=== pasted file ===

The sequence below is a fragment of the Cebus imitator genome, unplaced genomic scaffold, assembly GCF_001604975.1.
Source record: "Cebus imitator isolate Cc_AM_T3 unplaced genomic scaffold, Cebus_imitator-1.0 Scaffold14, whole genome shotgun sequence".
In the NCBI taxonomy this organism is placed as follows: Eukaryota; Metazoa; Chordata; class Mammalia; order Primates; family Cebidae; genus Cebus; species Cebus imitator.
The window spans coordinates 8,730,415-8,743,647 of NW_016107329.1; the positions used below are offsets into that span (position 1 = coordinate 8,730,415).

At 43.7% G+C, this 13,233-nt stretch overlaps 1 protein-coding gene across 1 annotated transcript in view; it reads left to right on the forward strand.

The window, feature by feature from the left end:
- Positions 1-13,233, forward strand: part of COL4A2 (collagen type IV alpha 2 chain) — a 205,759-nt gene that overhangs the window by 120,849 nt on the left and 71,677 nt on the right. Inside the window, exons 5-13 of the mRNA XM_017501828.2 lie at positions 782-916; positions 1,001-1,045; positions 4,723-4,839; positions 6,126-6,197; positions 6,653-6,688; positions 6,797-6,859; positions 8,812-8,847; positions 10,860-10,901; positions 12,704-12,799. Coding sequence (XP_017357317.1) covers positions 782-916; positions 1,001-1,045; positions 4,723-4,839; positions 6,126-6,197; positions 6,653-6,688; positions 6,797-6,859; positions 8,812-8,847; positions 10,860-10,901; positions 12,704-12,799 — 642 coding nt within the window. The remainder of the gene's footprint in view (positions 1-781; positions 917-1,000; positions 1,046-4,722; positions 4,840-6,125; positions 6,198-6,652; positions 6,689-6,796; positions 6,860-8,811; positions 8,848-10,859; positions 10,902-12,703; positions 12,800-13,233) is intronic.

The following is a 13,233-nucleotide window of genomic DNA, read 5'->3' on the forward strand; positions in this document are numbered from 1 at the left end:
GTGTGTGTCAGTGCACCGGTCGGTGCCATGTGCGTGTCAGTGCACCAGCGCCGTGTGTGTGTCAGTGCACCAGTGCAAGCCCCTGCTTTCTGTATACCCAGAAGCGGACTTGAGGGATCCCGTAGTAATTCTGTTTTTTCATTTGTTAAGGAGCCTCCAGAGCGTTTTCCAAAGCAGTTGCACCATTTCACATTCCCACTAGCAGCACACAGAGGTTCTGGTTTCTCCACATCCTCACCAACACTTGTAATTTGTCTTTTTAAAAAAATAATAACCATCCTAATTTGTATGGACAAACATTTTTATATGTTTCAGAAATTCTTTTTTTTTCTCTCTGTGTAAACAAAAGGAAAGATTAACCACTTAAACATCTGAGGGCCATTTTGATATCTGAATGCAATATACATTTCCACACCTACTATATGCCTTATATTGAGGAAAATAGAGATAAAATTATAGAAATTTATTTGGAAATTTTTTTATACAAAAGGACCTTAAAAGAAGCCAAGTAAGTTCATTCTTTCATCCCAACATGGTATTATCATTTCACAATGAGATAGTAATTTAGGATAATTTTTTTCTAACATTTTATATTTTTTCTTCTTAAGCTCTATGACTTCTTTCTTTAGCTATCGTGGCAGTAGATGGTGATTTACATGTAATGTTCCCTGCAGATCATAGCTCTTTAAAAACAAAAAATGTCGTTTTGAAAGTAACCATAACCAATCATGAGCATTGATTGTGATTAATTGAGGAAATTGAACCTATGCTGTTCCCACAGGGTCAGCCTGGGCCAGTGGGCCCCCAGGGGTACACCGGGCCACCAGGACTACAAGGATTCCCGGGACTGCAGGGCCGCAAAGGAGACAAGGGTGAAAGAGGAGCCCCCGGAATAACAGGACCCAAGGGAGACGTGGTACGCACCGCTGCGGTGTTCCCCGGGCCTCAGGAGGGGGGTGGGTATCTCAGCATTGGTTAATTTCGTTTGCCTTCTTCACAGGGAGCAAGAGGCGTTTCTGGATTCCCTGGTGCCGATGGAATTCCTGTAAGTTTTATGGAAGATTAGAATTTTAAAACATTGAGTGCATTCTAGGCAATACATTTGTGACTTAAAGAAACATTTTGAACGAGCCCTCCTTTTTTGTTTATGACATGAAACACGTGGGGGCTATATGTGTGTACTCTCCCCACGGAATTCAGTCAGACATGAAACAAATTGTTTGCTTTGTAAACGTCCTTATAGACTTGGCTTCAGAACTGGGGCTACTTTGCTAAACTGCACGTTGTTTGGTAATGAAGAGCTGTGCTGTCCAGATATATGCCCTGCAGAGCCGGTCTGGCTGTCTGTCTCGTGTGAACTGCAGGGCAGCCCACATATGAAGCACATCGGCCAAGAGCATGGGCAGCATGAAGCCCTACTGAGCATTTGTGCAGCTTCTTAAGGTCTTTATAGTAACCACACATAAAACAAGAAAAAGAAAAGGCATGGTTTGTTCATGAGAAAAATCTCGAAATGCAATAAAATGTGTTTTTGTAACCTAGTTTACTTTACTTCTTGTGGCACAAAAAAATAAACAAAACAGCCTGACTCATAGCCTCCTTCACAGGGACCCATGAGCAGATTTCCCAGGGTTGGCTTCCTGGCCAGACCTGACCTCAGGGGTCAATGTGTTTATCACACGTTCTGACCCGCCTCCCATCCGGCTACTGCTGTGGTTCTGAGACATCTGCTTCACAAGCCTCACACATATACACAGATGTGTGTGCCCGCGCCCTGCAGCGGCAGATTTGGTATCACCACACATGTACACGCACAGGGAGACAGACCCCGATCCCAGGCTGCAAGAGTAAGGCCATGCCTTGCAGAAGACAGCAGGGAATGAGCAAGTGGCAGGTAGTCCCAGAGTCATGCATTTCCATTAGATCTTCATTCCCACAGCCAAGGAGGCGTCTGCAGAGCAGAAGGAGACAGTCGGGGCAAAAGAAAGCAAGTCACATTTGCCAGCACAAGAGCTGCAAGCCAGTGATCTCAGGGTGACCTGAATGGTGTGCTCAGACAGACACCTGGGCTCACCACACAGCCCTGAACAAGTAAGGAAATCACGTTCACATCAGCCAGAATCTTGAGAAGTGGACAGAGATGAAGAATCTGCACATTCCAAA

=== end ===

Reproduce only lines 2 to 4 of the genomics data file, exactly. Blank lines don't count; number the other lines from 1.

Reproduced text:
Source record: "Cebus imitator isolate Cc_AM_T3 unplaced genomic scaffold, Cebus_imitator-1.0 Scaffold14, whole genome shotgun sequence".
In the NCBI taxonomy this organism is placed as follows: Eukaryota; Metazoa; Chordata; class Mammalia; order Primates; family Cebidae; genus Cebus; species Cebus imitator.
The window spans coordinates 8,730,415-8,743,647 of NW_016107329.1; the positions used below are offsets into that span (position 1 = coordinate 8,730,415).